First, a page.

By Ty Filley
Photo By Hillary Ehlen
There are very few things in life that dictate how we humans go about our days as much as snow. The stress-inducing powder forces many habitual alarm snoozers to forego their morning ritual and swap their soft blanket for a snow blower. It can make it even worse if their heating hasn’t kicked in yet or they have run out of heating oil, so it is no wonder that they’ll go onto websites like PayLessForOil.com as well as others, to save money to heat their home as much as possible, helping those snowy mornings a little bit easier. Snow also has the ability to bring complete strangers together in a common goal. If you ever lose faith in the existence of “North Dakota Nice™” all you have to do to believe again is get your car stuck in a snowdrift.
Within minutes, a seemingly endless stream of assistants will offer their car pushing expertise, whether you want it or not. But most of all, snow has the power to test our mettle as a community. We brave the cold, blizzards can’t stop us and Fargo’s residents can walk on ice with the grace of winter Olympians.
A shining example of this winter-proof determination is The City’s snow plow operators. They exist as commuters’ and residents’ 24-hour safety blanket.
The crews work round the clock after snow falls to clear roads for other drivers. They scrape the fresh powder from all 2,100 lane miles in Fargo. If you are not familiar with the term lane miles, the term is used to measure the total length and lane count of a given highway or road.
For example, if a stretch of road is a mile long, but has 4 lanes, it contains four-lane miles. A plow can cover one lane per sweep, making the feat of clearing Fargo’s roads a pretty momentous task. For context, if all of those lane miles were laid in a row, it would almost reach to Anchorage, Alaska.
Of course, clearing the snow is only part of the job. It has to be removed after it has been pushed aside. This in itself is another monumental task. In 2019, City crews filled and hauled off tens of thousands of truckloads of snow.
Much of this work in the non-residential sections of Fargo must be done under the cover of darkness, to keep from disrupting daily life. This hauled snow is brought to a colossal pile near the Fargo Landfill. This temporary “Mount Fargo” can reach heights of nearly 100 feet tall, and contains so much snow and ice it will not entirely melt until the warmer months of the year, sometimes surviving well into June.
Accomplishing these tasks takes some serious planning and innovation. The Fargo Public Works Department recognizes people still need to drive to work, buses need to bring thousands of students to school and first responders can’t take a day off, despite snowfall.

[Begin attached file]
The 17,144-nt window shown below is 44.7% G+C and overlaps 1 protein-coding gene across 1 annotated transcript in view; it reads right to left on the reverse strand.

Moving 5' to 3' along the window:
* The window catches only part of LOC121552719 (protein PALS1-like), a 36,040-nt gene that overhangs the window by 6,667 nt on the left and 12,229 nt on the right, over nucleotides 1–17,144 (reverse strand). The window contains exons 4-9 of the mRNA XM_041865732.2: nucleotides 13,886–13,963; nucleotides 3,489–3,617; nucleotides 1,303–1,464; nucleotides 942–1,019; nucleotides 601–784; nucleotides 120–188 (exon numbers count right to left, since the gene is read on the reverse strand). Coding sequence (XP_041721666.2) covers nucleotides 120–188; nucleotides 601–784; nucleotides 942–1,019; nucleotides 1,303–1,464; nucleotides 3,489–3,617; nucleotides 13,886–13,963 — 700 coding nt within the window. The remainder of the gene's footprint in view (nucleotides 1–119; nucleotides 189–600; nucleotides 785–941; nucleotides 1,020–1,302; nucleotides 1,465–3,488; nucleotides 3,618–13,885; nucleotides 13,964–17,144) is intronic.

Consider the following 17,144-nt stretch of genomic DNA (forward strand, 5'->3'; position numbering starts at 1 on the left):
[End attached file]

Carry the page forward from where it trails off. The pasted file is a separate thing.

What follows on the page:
Clearing residential streets is already a tall order, especially when you consider cars parked on the street, mailboxes and other things to avoid. Imagine trying to guide an elephant through an alley, while avoiding hazards.
To accomplish this, the Fargo fleet’s plow trucks employ vehicle-mounted lasers, which can see right through large snow drifts and help drivers quickly get through congested lanes while cleaning up the roadways. Those lasers are just one example of how the City has embraced technology, but it’s always looking for ways to improve service.
Some cities equip their snow plows with devices known as “snow gates.” The attachments are utilized in coordination with the regular plow to keep pushed snow from ending up at the end of residential driveways. That snow, if pushed to the end of a driveway, can harden and become rigid.
The City is looking into implementation of snow gates through a feasibility study in 2020. This would be the first step in acquiring and applying snow gates to the City’s fleet. The City of Fargo is committed to continual improvement and innovation.
The next time flakes fly and snow piles up, remember Team Fargo has your back.
Whether the snow falls at three in the afternoon or three in the morning, dozens of snow plow operators will be clearing streets round the clock until the job is done. The City’s services must be fitting for the can-do lifestyle of its residents. As long as people call Fargo home, snow may have the power to change our days, but it will never be able to stop us. Until that changes, our operators will be ready, no matter how frightening the forecast may be.